According to Alex and Brett Harris (and just about every other teen out there who are not doing hard things...)), teens are not expected to do much. These low expectations are called 'the myth of adolescence.' That means we don't have to accept it. We can get out there and do things, and turn the myth into something of the past. We do not have to sit around and do nothing- we can make a difference. This book had gotten me pumped up, and I am ready to Do Hard Things.

Thursday, September 11, 2008


Life has officially gotten out of control chaotic.

I have tons of homework, lots of studying for Teen Bible Quizzing, college research, college visits, ACT prep (again...), and a room that needs to stay at least reasonably clean.

... and yet somehow I have found time for all of it, and more! I have been reading at a realistic pace, been trying to blog, and even squeeze in a little 'Rummy Roots' games with my younger sisters (who knew Latin and Greek roots could be so fun?!?).

It is interesting how everything seems to fall into place...

Monday, September 08, 2008

Music Monday

This song is from the credits from 'The Lion The Witch and The Wardrobe.'

Sunday, September 07, 2008

Third Drafts

Well, Saturday was a momentous day for me. After about six years of working on a book, I finally finished the third draft of 'The Silver Flower'. Those six years were not six straight years, but six years ago is when the idea first was put into my head.

It all started with a map drawn by a cousin. From there the story evolved. At first I kept it in a notebook, writing whenever I could-- or when I remembered to.

I remember that pages kept falling out, and getting lost. I changed types of notebooks to a spiral bound. At one point I lost the notebook (: --that probably accounts for a year in itself...

When it was found again, I decided it should be typed, so that it could not be lost again. Thankfully the computer never deleted my story!

When I finally finished the first draft, it was about 65 pages long. The climax was around page thirty. I had loved my characters so much I had not wanted it to end...

In my second draft I added a prologue, and took out about thirty pages. Many of the circumstances remained, but their length had shortened. I had gotten rid of the banal scenes, and changed a few of the others.

Then, about a year ago, I decided it was time to revise. Again. I took out most of the scenes, and condensed the rest. Of course, I still have a copy of all of them-- I cold never COMPLETELY delete them!

Saturday I finally transferred my written editions onto an electronic copy. It rests at twenty pages, with the climax on the second to last one.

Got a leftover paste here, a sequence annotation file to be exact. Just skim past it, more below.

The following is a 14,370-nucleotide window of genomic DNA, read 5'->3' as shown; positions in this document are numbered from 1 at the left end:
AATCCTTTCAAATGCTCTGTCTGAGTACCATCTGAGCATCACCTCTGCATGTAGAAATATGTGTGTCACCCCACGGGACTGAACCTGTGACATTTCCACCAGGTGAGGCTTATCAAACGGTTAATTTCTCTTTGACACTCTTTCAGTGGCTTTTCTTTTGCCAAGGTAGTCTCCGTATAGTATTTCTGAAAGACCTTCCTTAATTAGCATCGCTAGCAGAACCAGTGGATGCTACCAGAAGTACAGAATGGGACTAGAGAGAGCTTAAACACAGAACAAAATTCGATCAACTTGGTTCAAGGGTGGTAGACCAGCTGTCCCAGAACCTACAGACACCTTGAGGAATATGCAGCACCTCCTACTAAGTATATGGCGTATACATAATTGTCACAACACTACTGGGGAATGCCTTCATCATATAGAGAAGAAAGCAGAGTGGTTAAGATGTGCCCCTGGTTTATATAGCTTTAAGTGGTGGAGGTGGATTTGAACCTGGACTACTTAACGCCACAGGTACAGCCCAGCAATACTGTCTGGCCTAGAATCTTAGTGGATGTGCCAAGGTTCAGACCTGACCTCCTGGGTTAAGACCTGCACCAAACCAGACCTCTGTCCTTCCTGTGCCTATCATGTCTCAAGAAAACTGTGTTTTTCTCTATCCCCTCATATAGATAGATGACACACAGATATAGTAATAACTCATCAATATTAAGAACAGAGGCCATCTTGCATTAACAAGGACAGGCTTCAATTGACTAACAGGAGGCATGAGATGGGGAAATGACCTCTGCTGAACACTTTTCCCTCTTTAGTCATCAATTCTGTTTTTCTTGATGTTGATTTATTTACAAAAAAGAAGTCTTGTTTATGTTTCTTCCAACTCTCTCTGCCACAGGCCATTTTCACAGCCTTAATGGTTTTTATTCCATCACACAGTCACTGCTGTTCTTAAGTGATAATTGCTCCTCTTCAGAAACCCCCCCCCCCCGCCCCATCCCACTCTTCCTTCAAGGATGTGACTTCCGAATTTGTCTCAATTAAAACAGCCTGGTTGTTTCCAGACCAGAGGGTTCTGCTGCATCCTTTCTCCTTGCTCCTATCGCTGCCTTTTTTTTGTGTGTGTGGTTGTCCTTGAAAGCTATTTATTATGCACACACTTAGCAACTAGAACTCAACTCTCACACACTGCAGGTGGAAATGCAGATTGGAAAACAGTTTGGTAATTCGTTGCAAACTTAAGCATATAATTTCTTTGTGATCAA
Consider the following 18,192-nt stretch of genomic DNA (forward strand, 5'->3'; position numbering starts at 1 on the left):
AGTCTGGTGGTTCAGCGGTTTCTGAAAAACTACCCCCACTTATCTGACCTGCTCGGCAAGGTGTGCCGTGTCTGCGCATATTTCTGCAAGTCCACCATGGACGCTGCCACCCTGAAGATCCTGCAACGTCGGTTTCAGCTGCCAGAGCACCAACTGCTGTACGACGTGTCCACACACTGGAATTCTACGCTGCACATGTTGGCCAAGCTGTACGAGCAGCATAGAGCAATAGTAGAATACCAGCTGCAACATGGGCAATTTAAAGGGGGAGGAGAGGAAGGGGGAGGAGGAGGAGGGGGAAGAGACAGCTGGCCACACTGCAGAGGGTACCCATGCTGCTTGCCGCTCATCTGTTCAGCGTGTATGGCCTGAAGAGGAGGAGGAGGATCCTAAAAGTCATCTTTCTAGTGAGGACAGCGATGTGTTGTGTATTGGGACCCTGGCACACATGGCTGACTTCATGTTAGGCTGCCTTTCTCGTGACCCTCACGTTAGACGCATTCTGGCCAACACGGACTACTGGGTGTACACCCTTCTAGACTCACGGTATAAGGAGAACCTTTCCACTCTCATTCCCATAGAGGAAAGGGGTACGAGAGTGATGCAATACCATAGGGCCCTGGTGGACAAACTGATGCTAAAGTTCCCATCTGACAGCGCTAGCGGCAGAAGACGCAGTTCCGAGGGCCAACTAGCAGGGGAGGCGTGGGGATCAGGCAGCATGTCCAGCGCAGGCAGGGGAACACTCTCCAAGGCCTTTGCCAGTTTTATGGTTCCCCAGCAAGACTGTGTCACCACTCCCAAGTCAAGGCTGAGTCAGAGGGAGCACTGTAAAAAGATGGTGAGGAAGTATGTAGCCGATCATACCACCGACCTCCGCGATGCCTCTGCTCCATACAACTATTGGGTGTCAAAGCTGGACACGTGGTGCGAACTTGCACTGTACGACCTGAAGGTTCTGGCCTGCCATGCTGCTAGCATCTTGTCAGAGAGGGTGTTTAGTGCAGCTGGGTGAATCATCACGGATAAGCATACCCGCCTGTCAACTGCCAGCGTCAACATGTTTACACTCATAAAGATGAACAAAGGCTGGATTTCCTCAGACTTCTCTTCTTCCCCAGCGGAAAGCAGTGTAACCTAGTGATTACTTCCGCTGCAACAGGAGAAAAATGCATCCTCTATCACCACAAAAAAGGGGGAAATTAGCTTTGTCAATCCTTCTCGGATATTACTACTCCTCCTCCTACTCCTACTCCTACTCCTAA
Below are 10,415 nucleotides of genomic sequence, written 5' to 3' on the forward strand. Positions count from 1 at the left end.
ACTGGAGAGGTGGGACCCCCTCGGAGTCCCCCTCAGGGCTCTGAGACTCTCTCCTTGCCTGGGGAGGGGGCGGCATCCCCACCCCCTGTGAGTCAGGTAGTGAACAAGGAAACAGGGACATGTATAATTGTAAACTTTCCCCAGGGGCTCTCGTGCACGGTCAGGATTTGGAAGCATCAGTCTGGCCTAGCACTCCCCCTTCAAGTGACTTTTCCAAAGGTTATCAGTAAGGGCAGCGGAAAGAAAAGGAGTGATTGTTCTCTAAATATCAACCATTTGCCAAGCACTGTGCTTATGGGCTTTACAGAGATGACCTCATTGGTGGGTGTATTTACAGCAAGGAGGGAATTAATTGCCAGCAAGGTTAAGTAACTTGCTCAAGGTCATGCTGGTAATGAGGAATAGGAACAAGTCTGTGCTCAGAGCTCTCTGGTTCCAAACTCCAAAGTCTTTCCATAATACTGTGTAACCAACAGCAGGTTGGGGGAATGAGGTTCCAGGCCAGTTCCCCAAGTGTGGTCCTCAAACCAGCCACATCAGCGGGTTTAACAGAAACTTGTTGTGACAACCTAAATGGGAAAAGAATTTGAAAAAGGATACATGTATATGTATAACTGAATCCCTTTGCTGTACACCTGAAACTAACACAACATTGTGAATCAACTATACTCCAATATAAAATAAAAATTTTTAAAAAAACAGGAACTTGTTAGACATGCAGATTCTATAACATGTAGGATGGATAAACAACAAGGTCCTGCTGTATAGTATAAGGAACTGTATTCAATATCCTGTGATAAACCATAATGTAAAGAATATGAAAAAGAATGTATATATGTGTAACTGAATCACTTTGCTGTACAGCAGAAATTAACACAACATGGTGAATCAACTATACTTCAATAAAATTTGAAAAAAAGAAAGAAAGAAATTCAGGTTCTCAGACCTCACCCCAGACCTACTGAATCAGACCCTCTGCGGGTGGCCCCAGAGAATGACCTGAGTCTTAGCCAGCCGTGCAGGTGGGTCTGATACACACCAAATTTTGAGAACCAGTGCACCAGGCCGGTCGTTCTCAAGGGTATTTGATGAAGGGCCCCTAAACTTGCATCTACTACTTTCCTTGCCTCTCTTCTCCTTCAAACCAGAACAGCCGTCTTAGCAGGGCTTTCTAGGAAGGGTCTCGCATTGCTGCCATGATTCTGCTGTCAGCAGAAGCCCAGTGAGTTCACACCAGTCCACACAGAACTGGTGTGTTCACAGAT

It is time to put it in a drawer again until I can bring myself to take it out again-- with a large red pen at hand. : D

Friday, September 05, 2008


Just about everybody has a know-how. They are really good at something, like making strawberry jam, or planting corn at the right time, or they can do puzzles really fast, or play music better than anyone is supposed to, or they can recite pi, or they are ALWAYS late. The Beaumonts have a know-how of a different sort called Savvies. Some can move the land, some can catch radio waves out of the air, or create electricity, or cause hurricanes, or do everything perfect, or go back in time, or open any lock. Mibs is hoping for for a good one. She is only two days away from getting her Savvy- everyone in her family gets their Savvy when they turn 13. But, her Poppa got in a really bad accident, and is now in a hospital in Salina, in a coma.

Everyone forgets about her birthday, the most important one in her life. Mibs is really scared for her Poppa, just like everyone else in her family. Rocket, her oldest brother, had caused all the light bulbs to break, another brother, Fish, made it rain out side, Grandpa made the ground rumble... Good thing Samson and Gypsy did not have Savvies yet! Mibs is now hoping for a savvy that will save her Poppa. The next morning bright and early Momma and Rocket leave for Salina. Miss Rosemary takes it upon herself to care for Mibs and her siblings while their Momma was gone. She brings Bobbie, Will Junior, and Mib's party plans with her. The birthday girl leaves the party she never wanted and stows away on a pink bus that is headed for Salina. Will Junior, Fish, and Bobbie all end up following her onto the bus where they find Mib's youngest brother, Samson. They know they are in big trouble when the bus heads in the opposite direction of Salina.

Savvy was written very vividly, many parts jump out at you, having you grip the cover harder as if it will make you read faster.

Every paragraph seems necessary to the plot. Nothing seems out of place, or like extra information.

Savvy was very fun to read. A younger sister of mind is reading it now, and she loves it.